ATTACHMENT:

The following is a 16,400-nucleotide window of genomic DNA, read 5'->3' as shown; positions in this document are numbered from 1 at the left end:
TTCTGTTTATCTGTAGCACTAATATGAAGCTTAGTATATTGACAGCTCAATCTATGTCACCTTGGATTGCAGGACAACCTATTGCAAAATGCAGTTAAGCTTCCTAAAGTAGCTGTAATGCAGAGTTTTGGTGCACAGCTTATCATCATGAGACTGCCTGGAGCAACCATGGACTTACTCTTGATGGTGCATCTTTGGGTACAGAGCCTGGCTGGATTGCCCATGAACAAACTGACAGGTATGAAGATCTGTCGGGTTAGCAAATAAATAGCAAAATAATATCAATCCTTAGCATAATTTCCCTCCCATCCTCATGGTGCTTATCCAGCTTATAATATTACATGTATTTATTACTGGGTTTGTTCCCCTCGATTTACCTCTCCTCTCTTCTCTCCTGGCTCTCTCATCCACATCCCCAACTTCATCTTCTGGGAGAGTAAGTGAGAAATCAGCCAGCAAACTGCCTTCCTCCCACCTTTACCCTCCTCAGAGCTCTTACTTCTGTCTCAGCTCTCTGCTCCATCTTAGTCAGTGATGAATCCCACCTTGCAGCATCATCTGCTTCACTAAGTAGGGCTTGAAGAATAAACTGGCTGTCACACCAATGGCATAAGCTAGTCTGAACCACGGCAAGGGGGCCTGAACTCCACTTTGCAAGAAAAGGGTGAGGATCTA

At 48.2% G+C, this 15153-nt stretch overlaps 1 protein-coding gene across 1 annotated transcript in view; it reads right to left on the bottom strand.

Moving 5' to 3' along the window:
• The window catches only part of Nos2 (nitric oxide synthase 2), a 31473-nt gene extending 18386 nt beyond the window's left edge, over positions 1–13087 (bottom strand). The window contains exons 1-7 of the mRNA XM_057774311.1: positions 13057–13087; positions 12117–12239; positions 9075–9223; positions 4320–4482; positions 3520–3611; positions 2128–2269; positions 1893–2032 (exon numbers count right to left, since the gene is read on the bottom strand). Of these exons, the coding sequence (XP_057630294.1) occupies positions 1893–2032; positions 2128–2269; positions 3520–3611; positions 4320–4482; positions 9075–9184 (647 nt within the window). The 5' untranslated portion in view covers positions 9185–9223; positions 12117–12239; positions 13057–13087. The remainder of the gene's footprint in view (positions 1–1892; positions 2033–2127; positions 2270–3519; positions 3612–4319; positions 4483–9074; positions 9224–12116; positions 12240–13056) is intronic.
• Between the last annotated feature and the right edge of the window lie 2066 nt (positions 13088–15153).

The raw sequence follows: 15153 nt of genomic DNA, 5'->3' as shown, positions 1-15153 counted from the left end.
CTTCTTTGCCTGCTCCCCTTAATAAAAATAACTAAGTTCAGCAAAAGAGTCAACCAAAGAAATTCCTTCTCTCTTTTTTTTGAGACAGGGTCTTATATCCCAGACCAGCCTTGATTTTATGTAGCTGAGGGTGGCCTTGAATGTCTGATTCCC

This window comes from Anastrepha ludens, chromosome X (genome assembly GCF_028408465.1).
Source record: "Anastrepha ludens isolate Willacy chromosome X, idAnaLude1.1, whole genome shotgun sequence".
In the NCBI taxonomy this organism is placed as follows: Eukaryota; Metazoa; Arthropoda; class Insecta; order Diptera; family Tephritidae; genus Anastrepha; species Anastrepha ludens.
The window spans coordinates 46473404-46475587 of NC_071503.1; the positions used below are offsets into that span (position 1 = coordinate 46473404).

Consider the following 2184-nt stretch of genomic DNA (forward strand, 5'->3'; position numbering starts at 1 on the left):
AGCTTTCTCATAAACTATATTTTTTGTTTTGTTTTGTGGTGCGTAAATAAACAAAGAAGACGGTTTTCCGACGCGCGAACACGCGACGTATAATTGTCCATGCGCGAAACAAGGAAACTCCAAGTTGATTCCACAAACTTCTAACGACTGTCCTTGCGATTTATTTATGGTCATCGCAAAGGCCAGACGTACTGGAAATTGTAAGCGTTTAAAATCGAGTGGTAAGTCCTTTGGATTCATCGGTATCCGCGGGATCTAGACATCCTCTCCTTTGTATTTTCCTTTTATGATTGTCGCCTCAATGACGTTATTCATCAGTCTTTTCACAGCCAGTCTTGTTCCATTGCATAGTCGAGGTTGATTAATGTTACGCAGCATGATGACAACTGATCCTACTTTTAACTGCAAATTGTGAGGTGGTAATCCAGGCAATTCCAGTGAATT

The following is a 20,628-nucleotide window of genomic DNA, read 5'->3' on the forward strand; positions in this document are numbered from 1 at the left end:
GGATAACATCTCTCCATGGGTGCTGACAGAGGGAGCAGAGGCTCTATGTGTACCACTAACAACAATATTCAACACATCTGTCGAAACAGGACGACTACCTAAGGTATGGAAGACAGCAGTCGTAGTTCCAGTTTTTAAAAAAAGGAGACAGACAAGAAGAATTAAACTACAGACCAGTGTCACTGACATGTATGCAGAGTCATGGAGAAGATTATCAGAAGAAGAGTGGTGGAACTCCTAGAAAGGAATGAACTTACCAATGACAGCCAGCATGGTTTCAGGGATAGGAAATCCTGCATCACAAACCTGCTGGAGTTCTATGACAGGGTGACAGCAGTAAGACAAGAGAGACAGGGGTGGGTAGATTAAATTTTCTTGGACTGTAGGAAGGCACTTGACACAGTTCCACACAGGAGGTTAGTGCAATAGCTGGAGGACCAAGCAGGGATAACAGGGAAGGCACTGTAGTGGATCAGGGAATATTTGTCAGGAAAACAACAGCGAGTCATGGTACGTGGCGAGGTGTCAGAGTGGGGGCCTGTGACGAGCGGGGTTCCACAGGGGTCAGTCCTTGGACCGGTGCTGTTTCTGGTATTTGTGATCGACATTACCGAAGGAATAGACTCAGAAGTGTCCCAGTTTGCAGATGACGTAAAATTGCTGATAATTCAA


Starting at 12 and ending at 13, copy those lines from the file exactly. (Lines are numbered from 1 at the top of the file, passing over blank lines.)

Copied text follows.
The window spans coordinates 46473404-46475587 of NC_071503.1; the positions used below are offsets into that span (position 1 = coordinate 46473404).

Consider the following 2184-nt stretch of genomic DNA (forward strand, 5'->3'; position numbering starts at 1 on the left):